Definitions of Progressive and TraditionalistApril 13, 2017
For the last 100 years or so, the two main branches of educational thought have been Traditionalism and Progressivism. Yet, in my view due to the way teacher training has been interested in passing on only the progressive perspective, many teachers are apparently oblivious to this.
I’m sure a lot of the confusion comes down to a belief that the terms refer only to teaching styles and not to philosophies, or through attempts to define them using checklists of ideas, rather than as families of ideologies.
Here was my attempt to define the terms.
We can still identify progressive values. Also, traditionalism is more consistent and we can recognise departures from it. Somebody is heir to the progressives if they endorse any of the key disagreements between traditionalists and progressives, rather than all of them. There are three main areas of dispute.
Content. Traditionalists believe that there is a body of knowledge and belief – a tradition – to be passed on and that the benefits of this to one’s intellect provide the rationale for education systems. Progressives can deny this in a number of different ways (or not at all) but to argue in any of those ways marks one out as a progressive.
Some of the most common are:
- Denying a shared tradition on grounds of individualism (eg. “all children are different and need or want to know different things”);
- Presenting the teaching of a tradition as oppressive or tedious;
- Denying a shared tradition on the basis of an exclusive identity (“my students are EAL/working class/muslim/revolutionaries and, therefore, do not, or should not, value that knowledge);
- Identifying alternative non-academic aims for educational institutions, eg. happiness, employability, political consciousness, socialisation, or anything that is actually more to do with parenting than teaching;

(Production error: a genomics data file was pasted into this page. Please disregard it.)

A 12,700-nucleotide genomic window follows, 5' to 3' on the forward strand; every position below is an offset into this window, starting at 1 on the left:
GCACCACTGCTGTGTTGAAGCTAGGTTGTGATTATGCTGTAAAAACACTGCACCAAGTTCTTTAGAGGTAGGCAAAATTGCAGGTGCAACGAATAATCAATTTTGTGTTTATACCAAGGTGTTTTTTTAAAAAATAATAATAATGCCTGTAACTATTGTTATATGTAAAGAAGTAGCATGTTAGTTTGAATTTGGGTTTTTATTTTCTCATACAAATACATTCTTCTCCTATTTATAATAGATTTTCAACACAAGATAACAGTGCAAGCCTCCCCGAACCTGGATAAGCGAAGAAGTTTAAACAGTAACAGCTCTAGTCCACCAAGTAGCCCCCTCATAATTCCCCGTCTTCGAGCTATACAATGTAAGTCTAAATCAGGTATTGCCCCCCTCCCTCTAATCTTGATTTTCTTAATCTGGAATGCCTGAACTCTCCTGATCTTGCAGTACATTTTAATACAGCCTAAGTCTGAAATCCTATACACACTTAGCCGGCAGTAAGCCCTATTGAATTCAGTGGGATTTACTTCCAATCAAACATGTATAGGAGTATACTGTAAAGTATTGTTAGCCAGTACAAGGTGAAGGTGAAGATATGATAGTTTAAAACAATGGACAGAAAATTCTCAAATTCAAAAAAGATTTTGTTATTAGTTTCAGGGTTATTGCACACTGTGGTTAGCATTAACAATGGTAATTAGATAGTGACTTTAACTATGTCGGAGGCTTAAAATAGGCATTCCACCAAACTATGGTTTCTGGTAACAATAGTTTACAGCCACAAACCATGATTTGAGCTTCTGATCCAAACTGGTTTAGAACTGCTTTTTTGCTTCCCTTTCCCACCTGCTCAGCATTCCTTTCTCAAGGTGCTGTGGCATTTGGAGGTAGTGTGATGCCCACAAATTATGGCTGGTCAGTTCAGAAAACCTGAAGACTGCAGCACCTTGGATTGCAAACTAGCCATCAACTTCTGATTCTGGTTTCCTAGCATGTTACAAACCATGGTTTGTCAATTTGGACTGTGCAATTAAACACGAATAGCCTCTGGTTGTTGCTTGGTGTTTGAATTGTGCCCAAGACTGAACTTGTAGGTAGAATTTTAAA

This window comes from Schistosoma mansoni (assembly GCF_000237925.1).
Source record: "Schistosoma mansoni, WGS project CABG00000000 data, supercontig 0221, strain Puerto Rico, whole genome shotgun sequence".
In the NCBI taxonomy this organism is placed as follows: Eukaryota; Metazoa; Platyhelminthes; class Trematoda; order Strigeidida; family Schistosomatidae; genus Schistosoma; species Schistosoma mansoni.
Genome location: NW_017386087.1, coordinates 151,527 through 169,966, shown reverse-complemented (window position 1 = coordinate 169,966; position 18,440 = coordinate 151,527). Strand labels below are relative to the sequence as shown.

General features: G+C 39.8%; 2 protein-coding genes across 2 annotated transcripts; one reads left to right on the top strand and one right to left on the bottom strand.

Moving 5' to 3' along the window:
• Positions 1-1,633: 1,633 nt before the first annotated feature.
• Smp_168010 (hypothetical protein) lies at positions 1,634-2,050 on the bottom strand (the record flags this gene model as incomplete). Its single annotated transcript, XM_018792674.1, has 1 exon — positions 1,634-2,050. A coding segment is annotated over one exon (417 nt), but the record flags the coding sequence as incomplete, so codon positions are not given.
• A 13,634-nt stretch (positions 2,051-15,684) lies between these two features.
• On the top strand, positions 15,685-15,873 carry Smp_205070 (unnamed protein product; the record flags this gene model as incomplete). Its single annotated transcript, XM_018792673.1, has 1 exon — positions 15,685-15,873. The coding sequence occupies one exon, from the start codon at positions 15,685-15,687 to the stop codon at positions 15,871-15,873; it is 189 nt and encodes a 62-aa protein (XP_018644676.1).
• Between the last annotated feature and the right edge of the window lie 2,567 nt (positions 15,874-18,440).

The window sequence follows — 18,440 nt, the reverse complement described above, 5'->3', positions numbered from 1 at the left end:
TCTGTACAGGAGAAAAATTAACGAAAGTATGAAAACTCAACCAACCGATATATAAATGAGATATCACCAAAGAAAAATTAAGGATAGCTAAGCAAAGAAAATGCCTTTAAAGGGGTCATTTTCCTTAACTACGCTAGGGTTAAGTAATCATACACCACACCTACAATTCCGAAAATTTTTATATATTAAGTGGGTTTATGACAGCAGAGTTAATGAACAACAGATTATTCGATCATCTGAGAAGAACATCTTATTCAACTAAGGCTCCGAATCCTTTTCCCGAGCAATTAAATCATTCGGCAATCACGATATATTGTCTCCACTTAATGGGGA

- Identifying academic aims for education that are too generic to require specific knowledge, eg.: critical thinking, creativity, independence or resilience;
- Claiming that children or parents do not want this sort of education and, therefore, it should not be taught;
- Denying the importance of recall or memorisation in learning;
- Claiming that social, economic or technological change will render the traditional knowledge obsolete;
- Valuing only knowledge that has been sought out by students on their own initiative;
- Denying that anyone has the authority to identify the tradition to be taught (“Who are you to decide what my students need to know?”).
Authority: The last point brings us to another major branch of the debate, that of teacher authority. Traditionalists believe that teachers should be in a position of authority over students. This means both that their professional decisions are legitimate ones that are binding on students, and that they should have the means to enforce those decisions. Many (but not all) progressives have disputed one or both aspects of this. The key themes are:
- Autonomy. The progressive tradition has emphasised the importance of the decisions of the child. Activities that children have chosen for themselves are valued over those chosen by the teachers. Often progressives have seek to make schools less structured, advocating open plan classrooms or non-traditional lessons. The rhetoric of “factory schools” is entirely progressive, as is talk of “independent learning”.